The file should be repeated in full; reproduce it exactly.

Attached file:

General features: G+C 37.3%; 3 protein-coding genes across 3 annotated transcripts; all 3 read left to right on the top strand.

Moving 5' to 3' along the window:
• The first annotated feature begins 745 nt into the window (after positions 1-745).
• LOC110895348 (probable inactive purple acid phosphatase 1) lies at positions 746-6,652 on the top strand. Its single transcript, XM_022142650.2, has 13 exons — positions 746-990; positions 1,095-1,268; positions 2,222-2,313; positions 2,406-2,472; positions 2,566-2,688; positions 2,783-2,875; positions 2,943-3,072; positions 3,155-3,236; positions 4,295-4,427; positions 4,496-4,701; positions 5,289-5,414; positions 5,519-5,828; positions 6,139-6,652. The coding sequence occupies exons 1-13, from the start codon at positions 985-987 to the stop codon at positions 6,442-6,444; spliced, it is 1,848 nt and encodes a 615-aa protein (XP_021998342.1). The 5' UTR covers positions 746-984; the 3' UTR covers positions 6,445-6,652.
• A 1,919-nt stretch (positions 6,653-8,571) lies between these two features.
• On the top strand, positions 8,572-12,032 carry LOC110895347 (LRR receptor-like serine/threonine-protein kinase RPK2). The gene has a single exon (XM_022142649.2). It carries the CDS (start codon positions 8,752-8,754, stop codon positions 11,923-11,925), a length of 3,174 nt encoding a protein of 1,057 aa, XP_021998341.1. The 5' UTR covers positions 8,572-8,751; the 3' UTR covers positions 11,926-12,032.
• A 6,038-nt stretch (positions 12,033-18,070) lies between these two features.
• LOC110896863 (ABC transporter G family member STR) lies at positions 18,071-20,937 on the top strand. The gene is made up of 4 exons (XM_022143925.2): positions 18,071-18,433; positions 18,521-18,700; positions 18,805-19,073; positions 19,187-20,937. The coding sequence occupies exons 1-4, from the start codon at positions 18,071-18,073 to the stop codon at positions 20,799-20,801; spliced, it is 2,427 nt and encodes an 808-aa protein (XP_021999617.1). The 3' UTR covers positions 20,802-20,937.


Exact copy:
General features: G+C 37.3%; 3 protein-coding genes across 3 annotated transcripts; all 3 read left to right on the top strand.

Moving 5' to 3' along the window:
• The first annotated feature begins 745 nt into the window (after positions 1-745).
• LOC110895348 (probable inactive purple acid phosphatase 1) lies at positions 746-6,652 on the top strand. Its single transcript, XM_022142650.2, has 13 exons — positions 746-990; positions 1,095-1,268; positions 2,222-2,313; positions 2,406-2,472; positions 2,566-2,688; positions 2,783-2,875; positions 2,943-3,072; positions 3,155-3,236; positions 4,295-4,427; positions 4,496-4,701; positions 5,289-5,414; positions 5,519-5,828; positions 6,139-6,652. The coding sequence occupies exons 1-13, from the start codon at positions 985-987 to the stop codon at positions 6,442-6,444; spliced, it is 1,848 nt and encodes a 615-aa protein (XP_021998342.1). The 5' UTR covers positions 746-984; the 3' UTR covers positions 6,445-6,652.
• A 1,919-nt stretch (positions 6,653-8,571) lies between these two features.
• On the top strand, positions 8,572-12,032 carry LOC110895347 (LRR receptor-like serine/threonine-protein kinase RPK2). The gene has a single exon (XM_022142649.2). It carries the CDS (start codon positions 8,752-8,754, stop codon positions 11,923-11,925), a length of 3,174 nt encoding a protein of 1,057 aa, XP_021998341.1. The 5' UTR covers positions 8,572-8,751; the 3' UTR covers positions 11,926-12,032.
• A 6,038-nt stretch (positions 12,033-18,070) lies between these two features.
• LOC110896863 (ABC transporter G family member STR) lies at positions 18,071-20,937 on the top strand. The gene is made up of 4 exons (XM_022143925.2): positions 18,071-18,433; positions 18,521-18,700; positions 18,805-19,073; positions 19,187-20,937. The coding sequence occupies exons 1-4, from the start codon at positions 18,071-18,073 to the stop codon at positions 20,799-20,801; spliced, it is 2,427 nt and encodes an 808-aa protein (XP_021999617.1). The 3' UTR covers positions 20,802-20,937.